I suddenly understand why Apple called it the new iPad instead of the 'iPad 3. But frankly, this is more than just the new iPad. It's The iPad.
I love this iPad. It's simply the best tablet I've ever seen, ever touched, ever held. The iPad is a gorgeous-looking device when it's turned off, but Apple went above and beyond to improve its beauty when it's turned on.
The display is simply stunning, but it doesn't start that way. When you're setting it up, the screen is dim and you start to worry, thinking, I don't see what the big deal was! Was the hype really worth it all, just for the display? But after the setup is complete and you turn up the brightness on the new iPad, you are immediately treated to one of the most incredible reveals. The new iPad simply springs to life when you turn up its brightness. It's immediately clear: Yes, it was worth it just for the display.
As you may or may not know, the Retina Display in the new iPad features 2048×1536 pixels, which is about 3.1 million pixels packed into a 9.7-inch screen. That's roughly 1 million more pixels and than in an HDTV, and frankly, with my HDTV on in the background, I'd rather look at the new iPad.
Looking at it up close is a joy, but you don't understand how powerful the screen is until you actually walk away from the iPad. Even from 10 feet away, you can still see the screen perfectly. Whether the screen is showing photos or a website, it's like Apple washed away a layer of soot. You can really see it in the apps, which are just so clean and crisp. This is what an iPad was meant to be.
Everything you look at is crystal clear, but sometimes, the minor flaws like low-resolution photos on a website are particularly noticeable. But to really see the full power of the new iPad's quad-core graphics (thanks, new A5X chip!), the first thing you'll want to do is look at some photos or movies. Make sure that all video applications have their high-definition settings turned on (under System Preferences), and then go treat yourself to some Apple Trailers. Suddenly, you'll see why Apple made such a big deal about just improving the display. That's all they really needed to do.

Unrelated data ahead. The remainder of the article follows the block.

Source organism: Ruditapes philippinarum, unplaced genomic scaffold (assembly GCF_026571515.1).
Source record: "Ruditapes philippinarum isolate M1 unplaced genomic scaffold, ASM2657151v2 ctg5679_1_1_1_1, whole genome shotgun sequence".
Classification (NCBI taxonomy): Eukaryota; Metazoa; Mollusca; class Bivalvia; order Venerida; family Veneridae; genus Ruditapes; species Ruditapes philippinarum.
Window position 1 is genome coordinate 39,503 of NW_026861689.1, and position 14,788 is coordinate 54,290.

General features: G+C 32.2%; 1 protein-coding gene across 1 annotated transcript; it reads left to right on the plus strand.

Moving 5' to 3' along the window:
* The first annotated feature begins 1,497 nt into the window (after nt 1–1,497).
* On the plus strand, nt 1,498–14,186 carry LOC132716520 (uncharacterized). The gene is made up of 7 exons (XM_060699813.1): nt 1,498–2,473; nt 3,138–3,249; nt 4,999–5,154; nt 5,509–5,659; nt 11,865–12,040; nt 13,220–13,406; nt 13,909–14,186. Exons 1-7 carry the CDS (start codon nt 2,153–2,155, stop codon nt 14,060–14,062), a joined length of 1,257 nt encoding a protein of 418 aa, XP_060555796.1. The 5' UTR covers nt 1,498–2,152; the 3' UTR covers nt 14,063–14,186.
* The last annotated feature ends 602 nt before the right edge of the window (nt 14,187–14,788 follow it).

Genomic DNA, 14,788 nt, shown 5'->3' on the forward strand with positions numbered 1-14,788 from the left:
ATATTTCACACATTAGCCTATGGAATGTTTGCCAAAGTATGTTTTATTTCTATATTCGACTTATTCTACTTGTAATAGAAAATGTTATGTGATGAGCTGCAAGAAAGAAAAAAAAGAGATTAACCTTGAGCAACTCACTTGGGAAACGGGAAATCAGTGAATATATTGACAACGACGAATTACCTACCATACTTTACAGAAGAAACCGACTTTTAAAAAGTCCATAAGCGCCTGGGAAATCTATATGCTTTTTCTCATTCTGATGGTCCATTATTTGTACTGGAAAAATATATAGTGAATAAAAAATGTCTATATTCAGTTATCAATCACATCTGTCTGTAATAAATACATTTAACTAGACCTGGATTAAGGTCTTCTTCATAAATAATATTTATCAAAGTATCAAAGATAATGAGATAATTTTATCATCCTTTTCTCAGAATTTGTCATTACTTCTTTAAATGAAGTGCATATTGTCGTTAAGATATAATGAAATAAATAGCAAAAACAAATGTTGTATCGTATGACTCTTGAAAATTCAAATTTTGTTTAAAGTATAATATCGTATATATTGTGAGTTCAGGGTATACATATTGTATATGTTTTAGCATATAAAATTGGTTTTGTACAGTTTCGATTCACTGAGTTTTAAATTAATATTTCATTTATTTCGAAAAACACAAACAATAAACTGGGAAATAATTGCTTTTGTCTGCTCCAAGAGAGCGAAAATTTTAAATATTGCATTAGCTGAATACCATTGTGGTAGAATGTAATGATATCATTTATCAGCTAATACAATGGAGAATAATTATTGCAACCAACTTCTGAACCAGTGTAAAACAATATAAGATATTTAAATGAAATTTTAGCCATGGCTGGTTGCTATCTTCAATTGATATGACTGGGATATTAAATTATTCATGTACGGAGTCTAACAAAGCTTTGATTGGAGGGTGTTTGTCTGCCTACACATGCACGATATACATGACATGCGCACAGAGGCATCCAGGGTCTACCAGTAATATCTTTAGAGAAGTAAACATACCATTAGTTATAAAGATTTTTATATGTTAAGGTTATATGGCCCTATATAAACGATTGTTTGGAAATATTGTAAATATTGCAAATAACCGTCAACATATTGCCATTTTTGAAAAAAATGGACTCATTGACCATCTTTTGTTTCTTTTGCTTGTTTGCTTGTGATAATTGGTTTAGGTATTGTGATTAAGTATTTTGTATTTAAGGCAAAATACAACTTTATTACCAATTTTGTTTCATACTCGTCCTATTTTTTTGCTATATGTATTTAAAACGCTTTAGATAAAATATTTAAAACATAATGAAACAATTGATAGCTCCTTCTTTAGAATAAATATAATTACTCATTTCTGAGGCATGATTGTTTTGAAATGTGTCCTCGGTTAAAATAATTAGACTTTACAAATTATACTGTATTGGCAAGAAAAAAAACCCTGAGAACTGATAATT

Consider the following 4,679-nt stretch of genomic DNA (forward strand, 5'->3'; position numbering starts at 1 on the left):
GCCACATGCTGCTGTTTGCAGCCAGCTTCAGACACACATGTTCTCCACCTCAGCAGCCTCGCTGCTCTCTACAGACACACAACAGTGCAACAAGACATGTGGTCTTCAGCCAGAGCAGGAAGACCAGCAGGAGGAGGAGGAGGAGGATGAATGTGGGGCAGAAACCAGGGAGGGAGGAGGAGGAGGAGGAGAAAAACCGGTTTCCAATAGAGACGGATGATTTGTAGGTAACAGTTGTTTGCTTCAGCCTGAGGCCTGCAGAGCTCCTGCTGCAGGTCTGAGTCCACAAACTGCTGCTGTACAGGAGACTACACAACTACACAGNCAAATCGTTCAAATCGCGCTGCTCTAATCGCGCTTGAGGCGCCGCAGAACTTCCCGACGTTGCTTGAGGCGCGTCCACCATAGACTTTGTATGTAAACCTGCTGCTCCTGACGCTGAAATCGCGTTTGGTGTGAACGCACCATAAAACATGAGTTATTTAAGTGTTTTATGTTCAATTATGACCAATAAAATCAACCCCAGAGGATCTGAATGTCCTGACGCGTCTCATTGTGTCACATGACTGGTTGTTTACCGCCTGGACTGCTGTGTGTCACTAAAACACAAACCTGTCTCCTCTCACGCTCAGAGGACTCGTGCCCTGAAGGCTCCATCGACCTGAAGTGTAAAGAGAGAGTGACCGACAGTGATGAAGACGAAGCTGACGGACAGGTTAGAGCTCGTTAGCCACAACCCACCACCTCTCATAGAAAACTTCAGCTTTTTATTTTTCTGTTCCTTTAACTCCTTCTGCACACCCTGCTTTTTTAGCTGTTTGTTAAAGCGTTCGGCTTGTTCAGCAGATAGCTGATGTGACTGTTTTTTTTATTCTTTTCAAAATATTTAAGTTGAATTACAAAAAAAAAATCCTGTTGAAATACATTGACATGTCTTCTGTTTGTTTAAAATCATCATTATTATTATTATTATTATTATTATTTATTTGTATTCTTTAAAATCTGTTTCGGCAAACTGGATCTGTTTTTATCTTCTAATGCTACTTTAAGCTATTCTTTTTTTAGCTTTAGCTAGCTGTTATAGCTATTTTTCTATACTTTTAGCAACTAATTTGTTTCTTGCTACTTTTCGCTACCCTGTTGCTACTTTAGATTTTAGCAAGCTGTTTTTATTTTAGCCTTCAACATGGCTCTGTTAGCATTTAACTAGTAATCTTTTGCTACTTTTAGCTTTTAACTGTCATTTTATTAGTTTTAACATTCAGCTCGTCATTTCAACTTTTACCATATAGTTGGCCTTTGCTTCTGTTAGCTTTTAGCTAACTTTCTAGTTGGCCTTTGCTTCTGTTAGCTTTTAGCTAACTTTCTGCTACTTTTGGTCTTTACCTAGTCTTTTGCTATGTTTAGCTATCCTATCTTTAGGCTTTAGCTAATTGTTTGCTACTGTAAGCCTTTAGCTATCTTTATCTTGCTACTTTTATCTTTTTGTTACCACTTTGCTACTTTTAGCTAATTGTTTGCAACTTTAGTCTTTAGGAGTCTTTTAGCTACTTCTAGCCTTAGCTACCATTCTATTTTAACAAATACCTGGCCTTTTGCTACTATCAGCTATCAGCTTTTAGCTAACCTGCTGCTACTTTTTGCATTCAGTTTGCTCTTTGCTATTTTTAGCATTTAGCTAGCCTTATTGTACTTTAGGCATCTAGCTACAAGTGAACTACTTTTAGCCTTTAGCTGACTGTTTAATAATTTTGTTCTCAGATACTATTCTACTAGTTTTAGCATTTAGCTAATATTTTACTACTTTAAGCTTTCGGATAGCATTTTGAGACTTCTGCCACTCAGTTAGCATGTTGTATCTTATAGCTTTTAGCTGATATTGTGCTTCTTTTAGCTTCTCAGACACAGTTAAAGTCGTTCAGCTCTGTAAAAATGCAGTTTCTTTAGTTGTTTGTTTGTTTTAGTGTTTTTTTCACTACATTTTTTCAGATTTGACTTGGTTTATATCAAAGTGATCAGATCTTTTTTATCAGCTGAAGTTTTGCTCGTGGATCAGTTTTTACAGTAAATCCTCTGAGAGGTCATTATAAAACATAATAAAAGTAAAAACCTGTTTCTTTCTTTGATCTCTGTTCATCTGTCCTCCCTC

When you surf the web on Safari, everything still looks gorgeous, websites and text glow like a plasma TV, but most websites aren't quite up to snuff as far as image and video quality goes. The text looks incredible, and Apple pulled off a great feat in the ability to zoom in on text and never lose resolution, but you don't get too many beautiful images to zoom in on and enjoy, unless you're visiting sites like Reuters or Apple.com where you know the image quality will be good.
And then you add in the gestures, which are just so intuitive to begin with, but when you add a crystal clear screen with these intuitive gestures, it really does feel like you are touching the Internet. And your notes. And your videos. It's a great sensation.
Discovering what the iPad can do is part of the fun of owning one. For instance, when I usUed four of my fingers on a webpage and I suddenly swiped to the left, suddenly I was back in an app I left a couple of minutes ago. I swiped again, and I'm back on my Mail. Then, in an ooh! moment, when you pinch from the outside within any app, you can take yourself back to the home screen. Getting to where you need to go couldn't be simpler and easier on the new iPad. It is extremely satisfying to navigate and play with this device. It's a thoroughly enjoyable experience, and it just makes sense.
If you own an iPad 2, you still may want to consider looking at the new iPad, just for the Retina Display alone. Yes, it's a battery hog, but the experience of holding videos and images of this quality and magnitude is extremely profound. The world's gonna love it. This device's beauty and power makes me excited for what Apple can do, and I couldn't recommend it more.
Written on my iPad